Course: BIOEN 498: Special Topics – Contemporary Light Microscopy and Biophotonics

BIOEN 498: Special Topics – Contemporary Light Microscopy and Biophotonics Laboratory

Credits: 3; 1 for the laboratory option

Instructor: Paul Wiggins

Texts and Supplemental Materials: No textbook required.  References include “Optics” by Eugene Hecht, “Video Microscopy” by Shinya Inoue and Kenneth R Spring

UW Catalog Description:  Special Topics – Topics of current interest in the field, offered as lectures, conferences, or laboratory.

Instructor description: Light microscopy plays a central role in cell biology and new microscopy techniques continue to offer cutting-edge insights into biological systems. This course will teach both the practical as well as the theoretical underpinnings of light microscopy.

Prerequisites by Course:

Prerequisites by Topic:

Required or Elective: Elective

Outcomes Addressed by this Course: Light microscopy plays a central role in cell biology and new microscopy techniques continue to offer cutting-edge insights into biological systems. This course will teach both the practical as well as the theoretical underpinnings of light microscopy. Topics will include the physics of light, physiology of the eye, the physics of CCDs and PMTs, bright field, phase contrast, dark field, polarizing, DIC, optical trapping, fluorescence, TIRF, FRET, confocal, and super-resolution microscopy. Quantitative imaging and image processing will also be discussed. A lab, consisting of a practical course on how to build a microscope will also be offered to a limited number of students. Lab participants will break into small groups to build a specialized microscope to investigate a specific biological question using microscopy.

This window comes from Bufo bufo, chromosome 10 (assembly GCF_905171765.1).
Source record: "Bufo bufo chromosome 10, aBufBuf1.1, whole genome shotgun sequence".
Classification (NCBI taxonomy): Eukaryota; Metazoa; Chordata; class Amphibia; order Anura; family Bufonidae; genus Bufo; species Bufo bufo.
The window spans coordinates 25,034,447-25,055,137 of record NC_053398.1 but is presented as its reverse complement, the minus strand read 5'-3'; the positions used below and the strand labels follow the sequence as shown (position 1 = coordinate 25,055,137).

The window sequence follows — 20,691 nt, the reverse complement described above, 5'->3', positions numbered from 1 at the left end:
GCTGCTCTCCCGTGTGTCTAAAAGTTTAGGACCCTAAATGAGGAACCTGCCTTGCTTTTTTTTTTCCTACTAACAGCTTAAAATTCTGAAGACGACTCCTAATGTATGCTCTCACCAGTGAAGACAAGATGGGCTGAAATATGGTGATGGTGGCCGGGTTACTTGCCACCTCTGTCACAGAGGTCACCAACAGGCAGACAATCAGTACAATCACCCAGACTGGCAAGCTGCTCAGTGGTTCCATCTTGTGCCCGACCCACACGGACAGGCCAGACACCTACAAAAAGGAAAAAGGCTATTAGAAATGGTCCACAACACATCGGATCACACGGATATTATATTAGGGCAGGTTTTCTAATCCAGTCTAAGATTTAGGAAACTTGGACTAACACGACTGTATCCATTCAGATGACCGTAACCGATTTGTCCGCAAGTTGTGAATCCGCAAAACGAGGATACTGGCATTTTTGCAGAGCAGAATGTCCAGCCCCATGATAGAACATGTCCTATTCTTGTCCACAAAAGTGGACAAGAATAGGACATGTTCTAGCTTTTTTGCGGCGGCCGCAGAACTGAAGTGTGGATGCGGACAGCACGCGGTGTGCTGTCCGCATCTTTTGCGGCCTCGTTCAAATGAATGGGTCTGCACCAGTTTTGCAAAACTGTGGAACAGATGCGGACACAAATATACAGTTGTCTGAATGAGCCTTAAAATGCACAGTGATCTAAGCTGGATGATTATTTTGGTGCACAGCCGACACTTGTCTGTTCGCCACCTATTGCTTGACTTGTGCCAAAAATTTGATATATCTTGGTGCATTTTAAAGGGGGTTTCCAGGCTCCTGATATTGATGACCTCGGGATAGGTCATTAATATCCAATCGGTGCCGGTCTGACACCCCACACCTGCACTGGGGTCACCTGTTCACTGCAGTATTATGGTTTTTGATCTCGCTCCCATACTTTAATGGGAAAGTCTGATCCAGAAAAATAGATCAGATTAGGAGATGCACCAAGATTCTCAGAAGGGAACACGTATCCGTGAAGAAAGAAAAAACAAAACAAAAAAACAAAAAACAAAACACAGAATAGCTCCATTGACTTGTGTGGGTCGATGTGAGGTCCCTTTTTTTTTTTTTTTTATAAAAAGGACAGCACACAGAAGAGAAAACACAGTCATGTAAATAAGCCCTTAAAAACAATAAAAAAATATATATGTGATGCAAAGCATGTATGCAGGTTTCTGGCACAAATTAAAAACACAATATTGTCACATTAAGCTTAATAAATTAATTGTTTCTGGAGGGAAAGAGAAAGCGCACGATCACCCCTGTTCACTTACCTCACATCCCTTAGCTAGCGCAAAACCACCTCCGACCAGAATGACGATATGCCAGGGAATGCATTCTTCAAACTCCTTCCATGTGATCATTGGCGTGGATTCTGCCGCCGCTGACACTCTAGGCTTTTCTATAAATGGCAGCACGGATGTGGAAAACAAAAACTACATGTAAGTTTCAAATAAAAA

As such, this course contributes to student competency in the following learning outcomes:

A. An ability to apply knowledge of mathematics, science, and engineering.

K. An ability to use the techniques, skills, and modern engineering tools necessary for engineering practice

L. An understanding of biology and physiology.

M. The capability to apply advanced mathematics (including differential equations and statistics), science, and engineering to solve the problems at the interface of engineering and biology

Topics Covered:

  1. Physics and propagation of light
  2. Geometrical optics
  3. Microscopy
  4. Diffraction
  5. Fourier optics
  6. Mechanisms of contrast
  7. Fluorescence
  8. Light detection
  9. Single molecule techniques
  10. Image processing

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